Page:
(RxWiki News) Not all of the long-term impacts of fertility treatment are clear. But researchers have found reassuring evidence for those hoping to have a baby using such treatments.
A new three-decade study found no clear link between fertility treatments and increased risk of breast cancer in women.
The researchers want to continue to study the long-term effects of fertility treatments designed to improve a woman’s chances of becoming pregnant.
"Talk with your doctor about the potential effects of fertility treatments."
Louise A. Brinton, PhD, MPH, chief of the Hormonal and Reproductive Epidemiology Branch of the National Cancer Institute in Bethesda, Maryland, led this research.
Dr. Brinton and colleagues sampled data from a study group of more than 12,000 women to examine the long-term relationship between the use of fertility medications and breast cancer risk.
The initial participants were evaluated for infertility between 1965 and 1998 and were followed until 2010. Of the 9,892 women in the original group, 749 had developed breast cancer.
Dr. Brinton’s team obtained medical documents for 696 of the 749 women who developed breast cancer. Of those women, 536 were confirmed to have had invasive breast cancer.
Breast cancer is considered invasive when it starts to grow into healthy tissue.
"Overall, our data show that use of fertility drugs does not increase breast cancer risk in this population of women, which is reassuring,” Dr. Brinton said.
This study showed that women who took those fertility medications did not have an increased risk for breast cancer compared to women not treated with those medications.
Dr. Brinton and team did find an elevated risk for invasive breast cancer in the small group of women exposed to 12 or more cycles of clomiphene, which is more than double the normal dosage. That group was 1.5 times more likely to develop breast cancer compared to women who never took fertility medications.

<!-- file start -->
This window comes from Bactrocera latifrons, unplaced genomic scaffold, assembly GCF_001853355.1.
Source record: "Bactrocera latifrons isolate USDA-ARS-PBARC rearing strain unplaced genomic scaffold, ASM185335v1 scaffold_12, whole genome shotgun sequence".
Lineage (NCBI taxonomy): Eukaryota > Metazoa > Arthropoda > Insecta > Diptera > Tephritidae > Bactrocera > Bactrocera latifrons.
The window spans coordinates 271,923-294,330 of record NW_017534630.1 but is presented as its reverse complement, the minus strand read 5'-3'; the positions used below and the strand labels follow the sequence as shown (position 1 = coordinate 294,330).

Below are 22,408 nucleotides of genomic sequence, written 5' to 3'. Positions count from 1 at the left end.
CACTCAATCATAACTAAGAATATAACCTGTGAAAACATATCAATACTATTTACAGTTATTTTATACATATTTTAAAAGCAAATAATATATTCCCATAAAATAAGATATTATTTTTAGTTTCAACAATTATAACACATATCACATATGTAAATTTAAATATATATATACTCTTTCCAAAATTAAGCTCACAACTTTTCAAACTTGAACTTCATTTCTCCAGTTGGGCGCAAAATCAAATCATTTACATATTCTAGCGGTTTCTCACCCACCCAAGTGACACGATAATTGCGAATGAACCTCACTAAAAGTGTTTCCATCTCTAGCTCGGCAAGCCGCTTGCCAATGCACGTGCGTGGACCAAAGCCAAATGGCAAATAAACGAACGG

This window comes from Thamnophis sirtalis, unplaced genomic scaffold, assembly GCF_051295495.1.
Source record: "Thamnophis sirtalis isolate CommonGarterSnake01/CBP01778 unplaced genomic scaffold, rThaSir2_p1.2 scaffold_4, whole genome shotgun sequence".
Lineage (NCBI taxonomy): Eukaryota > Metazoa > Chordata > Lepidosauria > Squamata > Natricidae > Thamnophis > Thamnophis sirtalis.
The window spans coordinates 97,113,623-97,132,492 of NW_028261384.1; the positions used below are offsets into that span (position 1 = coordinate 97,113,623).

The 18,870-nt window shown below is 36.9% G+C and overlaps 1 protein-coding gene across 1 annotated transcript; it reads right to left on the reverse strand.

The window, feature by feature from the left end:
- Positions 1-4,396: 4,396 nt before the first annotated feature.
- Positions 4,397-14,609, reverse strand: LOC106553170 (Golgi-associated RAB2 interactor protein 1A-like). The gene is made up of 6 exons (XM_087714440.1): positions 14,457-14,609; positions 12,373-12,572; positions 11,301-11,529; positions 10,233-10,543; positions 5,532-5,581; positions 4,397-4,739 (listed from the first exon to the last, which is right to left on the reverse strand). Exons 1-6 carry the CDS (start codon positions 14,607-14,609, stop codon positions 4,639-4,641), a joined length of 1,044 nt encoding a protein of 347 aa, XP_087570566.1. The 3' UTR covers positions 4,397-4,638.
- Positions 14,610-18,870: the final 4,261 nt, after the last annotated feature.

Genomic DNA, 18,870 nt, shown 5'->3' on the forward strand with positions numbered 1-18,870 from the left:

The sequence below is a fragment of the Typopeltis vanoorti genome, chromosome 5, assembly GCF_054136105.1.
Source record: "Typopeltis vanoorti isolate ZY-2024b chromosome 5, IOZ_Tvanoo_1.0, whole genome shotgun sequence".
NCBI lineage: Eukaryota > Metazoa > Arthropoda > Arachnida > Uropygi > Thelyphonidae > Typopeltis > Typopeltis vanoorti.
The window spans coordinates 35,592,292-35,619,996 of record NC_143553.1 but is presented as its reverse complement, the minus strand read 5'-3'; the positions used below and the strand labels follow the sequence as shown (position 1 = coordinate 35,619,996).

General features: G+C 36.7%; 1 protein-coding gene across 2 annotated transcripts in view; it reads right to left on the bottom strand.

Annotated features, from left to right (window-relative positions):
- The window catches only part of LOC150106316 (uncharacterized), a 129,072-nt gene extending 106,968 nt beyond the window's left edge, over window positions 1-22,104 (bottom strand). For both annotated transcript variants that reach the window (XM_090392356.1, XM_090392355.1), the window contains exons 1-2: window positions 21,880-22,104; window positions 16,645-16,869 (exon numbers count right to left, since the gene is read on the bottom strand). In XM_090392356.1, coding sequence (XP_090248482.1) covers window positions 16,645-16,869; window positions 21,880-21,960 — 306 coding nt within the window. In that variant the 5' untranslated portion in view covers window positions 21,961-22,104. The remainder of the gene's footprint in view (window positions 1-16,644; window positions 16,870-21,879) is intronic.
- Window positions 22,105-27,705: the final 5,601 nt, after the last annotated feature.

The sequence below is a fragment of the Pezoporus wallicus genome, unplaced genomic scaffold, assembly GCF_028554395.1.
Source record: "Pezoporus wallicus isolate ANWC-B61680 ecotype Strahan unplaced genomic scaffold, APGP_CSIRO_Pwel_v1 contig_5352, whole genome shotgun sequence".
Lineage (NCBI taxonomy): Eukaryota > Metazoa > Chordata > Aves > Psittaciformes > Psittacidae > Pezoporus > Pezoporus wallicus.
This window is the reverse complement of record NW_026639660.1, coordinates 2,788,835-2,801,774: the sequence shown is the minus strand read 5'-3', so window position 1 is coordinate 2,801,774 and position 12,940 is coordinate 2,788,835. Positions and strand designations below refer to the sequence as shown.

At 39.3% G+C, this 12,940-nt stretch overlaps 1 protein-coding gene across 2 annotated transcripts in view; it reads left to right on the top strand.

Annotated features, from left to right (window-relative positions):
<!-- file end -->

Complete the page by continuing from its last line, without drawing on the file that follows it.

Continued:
These researchers also found that women who received fertility treatments but were unable to become pregnant were twice as likely to develop breast cancer when compared to women who did not receive fertility treatments.
"The observed increase in risk for these small subsets of women may be related to persistent infertility rather than an effect of the medications," Dr. Brinton said in a press statement. "Nevertheless, these findings stress the importance of continued monitoring of women who are exposed to fertility drugs."
The study participants who developed breast cancer had an average age of 53.
"This cohort of women should continue to be monitored as they progress into a typical breast cancer age range,” Dr. Brinton said.
“In addition, data are needed to assess the long-term effects of fertility drugs given in current practice,” she said.
This study was published in the April issue of Cancer Epidemiology, Biomarkers and Prevention, a journal for the American Association of Cancer Research.
Funding was provided by the National Cancer Institute, a part of the federal National Institutes for Health.
Dr. Brinton did not report any relevant conflicts of interest.